Life is for Living

Welcome to my Second Acts Series!

Today, we have author and Acquisitions Editor Katie Hamstead chatting about a very early second act.

Here’s Katie!

katie-teller-author-photo-2-3 (2)Briefly describe your early acts.

Early acts… Well, I feel like I’m still fairly early in life since I’m 27. So I guess my acts consist of school, post high school to marriage, then married life. High school days were tough, but fun. I had the bullying and isolation going on, but to be honest, I’m kind of glad I went through all of that. Not that I enjoyed it, but the bullying made me stronger, and the isolation made me understand what real friends are and the qualities in people I enjoy associating with and that uplift and strengthen me. But high school was fun, in that I could explore my talents and hobbies. Along with writing stories on scrap notebook pages, I loved singing and sports, which I don’t get much chance to do either of any more. I miss playing and performing terribly.

After high school, I kind of went into “party” mode. Finally I was free. I did a stint as an exchange student (BEST choice I ever made, I highly recommend it to anyone who has a chance) I got a job, I traveled, I moved around, I sought out higher education, and I made friends with people who really helped boost my confidence and let the real me shine out. My years from 18-22 were a blast, even though there were moments of pain and grief unlike any other period before. But with all negative experiences, I try to glean lessons from them, to help me grow.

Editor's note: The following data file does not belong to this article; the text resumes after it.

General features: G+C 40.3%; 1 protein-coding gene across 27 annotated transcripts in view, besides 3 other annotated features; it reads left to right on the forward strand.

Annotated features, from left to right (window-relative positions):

I married at 22, so have been married for just over 5 years. When I married, I migrated to the USA from Australia. I’m an Aussie, born and raised! And my hubby is a Native American (Navajo). This act eventually led me to my writing when I a) wasn’t allowed to work due to visa restrictions and b) got pregnant right when my restrictions got lifted, so no one wanted to employ me. As a result, I found myself with lots of time on my hands, so one thing led to another and I picked up my writing again.

What triggered the need for change?

It my last act, boredom mostly. I needed something to fill the time while my hubby was at work. I’d grown tired of being homesick, so wanted to get productive. Actually, that’s kind of what triggers most of my changes. I get bored with what I’m doing with my life. That’s pretty honest, right?

Where are you now?

Now I’m in a pretty good place. I love writing, acquiring for CQ and being a wife and mother… although I am getting restless. I think we need to move or do something to shake things up a bit.

Do you have advice for anyone planning to pursue a second act?

Go ahead! Life is for living, pursuing your dreams, and growing. Why just exist? Make your life worth every breath you take.

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Blurb